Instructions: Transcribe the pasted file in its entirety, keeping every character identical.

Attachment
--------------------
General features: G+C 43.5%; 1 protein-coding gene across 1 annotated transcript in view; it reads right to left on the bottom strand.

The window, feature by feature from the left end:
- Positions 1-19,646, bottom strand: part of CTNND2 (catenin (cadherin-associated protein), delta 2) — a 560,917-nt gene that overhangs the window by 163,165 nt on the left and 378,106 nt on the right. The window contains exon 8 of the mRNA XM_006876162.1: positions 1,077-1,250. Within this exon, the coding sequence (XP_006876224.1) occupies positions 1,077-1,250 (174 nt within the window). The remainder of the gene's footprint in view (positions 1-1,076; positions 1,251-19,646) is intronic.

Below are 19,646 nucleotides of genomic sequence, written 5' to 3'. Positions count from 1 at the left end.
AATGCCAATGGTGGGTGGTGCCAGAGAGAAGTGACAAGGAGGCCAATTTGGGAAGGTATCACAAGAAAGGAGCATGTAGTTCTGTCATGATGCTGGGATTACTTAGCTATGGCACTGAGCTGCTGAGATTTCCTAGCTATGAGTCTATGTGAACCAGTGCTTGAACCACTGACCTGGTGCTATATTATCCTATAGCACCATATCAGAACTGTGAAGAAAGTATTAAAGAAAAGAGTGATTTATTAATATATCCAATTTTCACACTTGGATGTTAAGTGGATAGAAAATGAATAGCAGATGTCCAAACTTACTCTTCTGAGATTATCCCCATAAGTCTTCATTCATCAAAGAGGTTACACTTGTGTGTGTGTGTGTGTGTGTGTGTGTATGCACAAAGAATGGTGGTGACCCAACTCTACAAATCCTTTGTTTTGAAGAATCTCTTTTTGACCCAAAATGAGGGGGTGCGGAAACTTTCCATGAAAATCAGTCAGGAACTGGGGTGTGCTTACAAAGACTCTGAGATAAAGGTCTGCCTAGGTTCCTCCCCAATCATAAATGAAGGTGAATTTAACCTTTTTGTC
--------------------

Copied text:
General features: G+C 43.5%; 1 protein-coding gene across 1 annotated transcript in view; it reads right to left on the bottom strand.

The window, feature by feature from the left end:
- Positions 1-19,646, bottom strand: part of CTNND2 (catenin (cadherin-associated protein), delta 2) — a 560,917-nt gene that overhangs the window by 163,165 nt on the left and 378,106 nt on the right. The window contains exon 8 of the mRNA XM_006876162.1: positions 1,077-1,250. Within this exon, the coding sequence (XP_006876224.1) occupies positions 1,077-1,250 (174 nt within the window). The remainder of the gene's footprint in view (positions 1-1,076; positions 1,251-19,646) is intronic.

Below are 19,646 nucleotides of genomic sequence, written 5' to 3'. Positions count from 1 at the left end.
AATGCCAATGGTGGGTGGTGCCAGAGAGAAGTGACAAGGAGGCCAATTTGGGAAGGTATCACAAGAAAGGAGCATGTAGTTCTGTCATGATGCTGGGATTACTTAGCTATGGCACTGAGCTGCTGAGATTTCCTAGCTATGAGTCTATGTGAACCAGTGCTTGAACCACTGACCTGGTGCTATATTATCCTATAGCACCATATCAGAACTGTGAAGAAAGTATTAAAGAAAAGAGTGATTTATTAATATATCCAATTTTCACACTTGGATGTTAAGTGGATAGAAAATGAATAGCAGATGTCCAAACTTACTCTTCTGAGATTATCCCCATAAGTCTTCATTCATCAAAGAGGTTACACTTGTGTGTGTGTGTGTGTGTGTGTGTGTATGCACAAAGAATGGTGGTGACCCAACTCTACAAATCCTTTGTTTTGAAGAATCTCTTTTTGACCCAAAATGAGGGGGTGCGGAAACTTTCCATGAAAATCAGTCAGGAACTGGGGTGTGCTTACAAAGACTCTGAGATAAAGGTCTGCCTAGGTTCCTCCCCAATCATAAATGAAGGTGAATTTAACCTTTTTGTC